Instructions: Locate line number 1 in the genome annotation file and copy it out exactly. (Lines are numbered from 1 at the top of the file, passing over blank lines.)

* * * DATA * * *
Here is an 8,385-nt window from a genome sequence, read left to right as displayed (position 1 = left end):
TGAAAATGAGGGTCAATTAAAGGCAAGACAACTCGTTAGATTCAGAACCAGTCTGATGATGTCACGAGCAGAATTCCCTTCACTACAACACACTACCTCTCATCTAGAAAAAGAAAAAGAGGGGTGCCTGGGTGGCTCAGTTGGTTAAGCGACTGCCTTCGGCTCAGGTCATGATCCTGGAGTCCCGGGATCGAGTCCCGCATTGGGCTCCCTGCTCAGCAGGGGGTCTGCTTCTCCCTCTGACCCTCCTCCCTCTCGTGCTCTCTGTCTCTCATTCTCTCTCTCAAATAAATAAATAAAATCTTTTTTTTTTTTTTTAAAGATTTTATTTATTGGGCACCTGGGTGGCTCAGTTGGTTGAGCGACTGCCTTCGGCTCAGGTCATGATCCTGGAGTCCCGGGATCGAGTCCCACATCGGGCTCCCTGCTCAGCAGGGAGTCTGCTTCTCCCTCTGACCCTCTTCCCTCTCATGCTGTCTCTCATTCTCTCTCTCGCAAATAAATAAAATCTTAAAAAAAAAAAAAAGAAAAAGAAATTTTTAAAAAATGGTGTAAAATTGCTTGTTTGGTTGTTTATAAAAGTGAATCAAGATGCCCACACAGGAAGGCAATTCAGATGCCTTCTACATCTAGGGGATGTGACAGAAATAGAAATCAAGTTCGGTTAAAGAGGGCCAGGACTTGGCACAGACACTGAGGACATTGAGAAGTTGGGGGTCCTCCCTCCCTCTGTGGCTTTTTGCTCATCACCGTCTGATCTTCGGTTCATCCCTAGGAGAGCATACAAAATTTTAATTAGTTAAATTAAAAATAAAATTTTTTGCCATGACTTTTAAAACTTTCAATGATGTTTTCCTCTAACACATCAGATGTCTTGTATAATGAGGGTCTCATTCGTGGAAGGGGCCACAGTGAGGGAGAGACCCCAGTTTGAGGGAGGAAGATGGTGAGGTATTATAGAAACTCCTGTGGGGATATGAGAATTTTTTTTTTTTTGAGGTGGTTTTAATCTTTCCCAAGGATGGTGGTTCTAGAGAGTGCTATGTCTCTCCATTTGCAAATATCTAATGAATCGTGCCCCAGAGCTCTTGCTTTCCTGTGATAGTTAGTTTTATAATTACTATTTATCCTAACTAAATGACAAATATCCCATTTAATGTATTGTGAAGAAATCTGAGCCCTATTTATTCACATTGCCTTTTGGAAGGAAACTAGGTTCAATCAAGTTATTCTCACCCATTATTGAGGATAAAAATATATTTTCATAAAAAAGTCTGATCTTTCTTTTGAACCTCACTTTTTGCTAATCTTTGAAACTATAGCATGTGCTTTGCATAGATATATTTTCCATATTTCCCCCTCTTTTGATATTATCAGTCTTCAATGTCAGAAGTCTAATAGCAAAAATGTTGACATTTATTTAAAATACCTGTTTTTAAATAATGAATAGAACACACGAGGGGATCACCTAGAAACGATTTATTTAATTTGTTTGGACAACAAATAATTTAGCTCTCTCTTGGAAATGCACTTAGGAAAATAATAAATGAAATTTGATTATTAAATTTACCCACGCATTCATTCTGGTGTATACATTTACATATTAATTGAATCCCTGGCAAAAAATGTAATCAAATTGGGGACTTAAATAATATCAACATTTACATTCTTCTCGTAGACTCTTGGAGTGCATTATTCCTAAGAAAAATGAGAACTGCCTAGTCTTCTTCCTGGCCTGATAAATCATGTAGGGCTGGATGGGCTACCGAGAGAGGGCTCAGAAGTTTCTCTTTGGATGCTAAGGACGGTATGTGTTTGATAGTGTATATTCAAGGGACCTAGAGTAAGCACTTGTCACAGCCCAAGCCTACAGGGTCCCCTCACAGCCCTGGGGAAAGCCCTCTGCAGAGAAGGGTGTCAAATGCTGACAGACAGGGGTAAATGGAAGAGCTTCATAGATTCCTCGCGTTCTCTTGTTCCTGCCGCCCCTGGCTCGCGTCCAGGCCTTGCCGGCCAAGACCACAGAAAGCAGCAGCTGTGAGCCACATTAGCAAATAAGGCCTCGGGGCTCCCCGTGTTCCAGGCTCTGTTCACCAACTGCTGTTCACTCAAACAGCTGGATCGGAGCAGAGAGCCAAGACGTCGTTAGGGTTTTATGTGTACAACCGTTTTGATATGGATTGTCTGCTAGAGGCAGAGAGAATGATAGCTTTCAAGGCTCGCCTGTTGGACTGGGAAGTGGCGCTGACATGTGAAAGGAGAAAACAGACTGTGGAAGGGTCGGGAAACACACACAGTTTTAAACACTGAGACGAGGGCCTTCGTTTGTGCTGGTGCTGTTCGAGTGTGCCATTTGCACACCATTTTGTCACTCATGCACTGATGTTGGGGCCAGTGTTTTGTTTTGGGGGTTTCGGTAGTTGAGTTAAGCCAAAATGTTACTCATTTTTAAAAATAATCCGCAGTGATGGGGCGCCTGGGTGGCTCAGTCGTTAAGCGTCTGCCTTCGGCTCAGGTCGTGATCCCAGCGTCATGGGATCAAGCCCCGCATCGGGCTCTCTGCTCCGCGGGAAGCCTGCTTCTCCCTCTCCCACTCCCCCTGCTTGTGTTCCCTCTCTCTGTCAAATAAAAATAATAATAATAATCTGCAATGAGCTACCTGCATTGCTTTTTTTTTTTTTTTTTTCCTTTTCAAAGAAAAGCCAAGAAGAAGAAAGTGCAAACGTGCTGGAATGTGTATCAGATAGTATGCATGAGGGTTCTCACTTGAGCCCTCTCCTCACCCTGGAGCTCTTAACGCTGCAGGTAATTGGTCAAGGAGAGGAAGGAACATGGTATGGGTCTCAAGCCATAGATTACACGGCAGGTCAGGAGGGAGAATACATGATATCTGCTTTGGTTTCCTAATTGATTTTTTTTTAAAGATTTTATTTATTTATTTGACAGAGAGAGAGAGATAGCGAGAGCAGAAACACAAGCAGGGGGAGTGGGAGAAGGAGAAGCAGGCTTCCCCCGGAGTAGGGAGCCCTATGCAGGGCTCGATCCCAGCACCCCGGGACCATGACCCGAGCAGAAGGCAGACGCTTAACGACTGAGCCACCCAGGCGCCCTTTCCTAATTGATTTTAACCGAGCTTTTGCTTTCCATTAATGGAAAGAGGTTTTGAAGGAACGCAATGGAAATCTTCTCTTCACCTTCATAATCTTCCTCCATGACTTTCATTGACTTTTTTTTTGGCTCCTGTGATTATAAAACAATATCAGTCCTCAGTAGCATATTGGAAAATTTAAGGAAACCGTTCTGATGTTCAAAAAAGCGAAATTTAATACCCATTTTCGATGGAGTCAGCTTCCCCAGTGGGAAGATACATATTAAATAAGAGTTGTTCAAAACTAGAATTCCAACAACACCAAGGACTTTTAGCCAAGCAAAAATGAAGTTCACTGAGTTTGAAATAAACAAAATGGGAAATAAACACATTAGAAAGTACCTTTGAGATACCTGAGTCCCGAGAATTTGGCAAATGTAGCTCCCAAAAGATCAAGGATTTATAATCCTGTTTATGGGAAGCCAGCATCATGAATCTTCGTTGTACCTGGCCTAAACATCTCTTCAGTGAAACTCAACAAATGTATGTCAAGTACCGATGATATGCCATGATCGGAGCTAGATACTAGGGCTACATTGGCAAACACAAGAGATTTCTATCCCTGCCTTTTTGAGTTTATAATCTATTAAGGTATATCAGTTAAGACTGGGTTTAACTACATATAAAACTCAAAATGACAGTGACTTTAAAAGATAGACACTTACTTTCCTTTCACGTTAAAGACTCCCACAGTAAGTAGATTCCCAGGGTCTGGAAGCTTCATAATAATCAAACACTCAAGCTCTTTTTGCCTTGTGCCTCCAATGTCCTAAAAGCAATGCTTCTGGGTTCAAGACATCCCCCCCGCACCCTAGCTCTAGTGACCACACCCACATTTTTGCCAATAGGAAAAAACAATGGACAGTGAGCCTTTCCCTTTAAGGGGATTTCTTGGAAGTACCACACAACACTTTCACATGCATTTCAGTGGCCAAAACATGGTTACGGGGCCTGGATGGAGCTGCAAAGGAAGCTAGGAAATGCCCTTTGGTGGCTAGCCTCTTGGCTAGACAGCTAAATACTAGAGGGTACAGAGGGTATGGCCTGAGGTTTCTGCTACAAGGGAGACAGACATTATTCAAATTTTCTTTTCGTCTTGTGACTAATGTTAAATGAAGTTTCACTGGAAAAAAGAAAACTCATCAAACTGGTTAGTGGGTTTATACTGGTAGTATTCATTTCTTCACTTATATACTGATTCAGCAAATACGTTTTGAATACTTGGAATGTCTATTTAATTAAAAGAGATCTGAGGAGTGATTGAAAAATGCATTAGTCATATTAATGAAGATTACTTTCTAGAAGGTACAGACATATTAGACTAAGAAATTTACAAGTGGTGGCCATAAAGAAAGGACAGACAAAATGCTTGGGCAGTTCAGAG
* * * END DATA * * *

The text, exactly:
Here is an 8,385-nt window from a genome sequence, read left to right as displayed (position 1 = left end):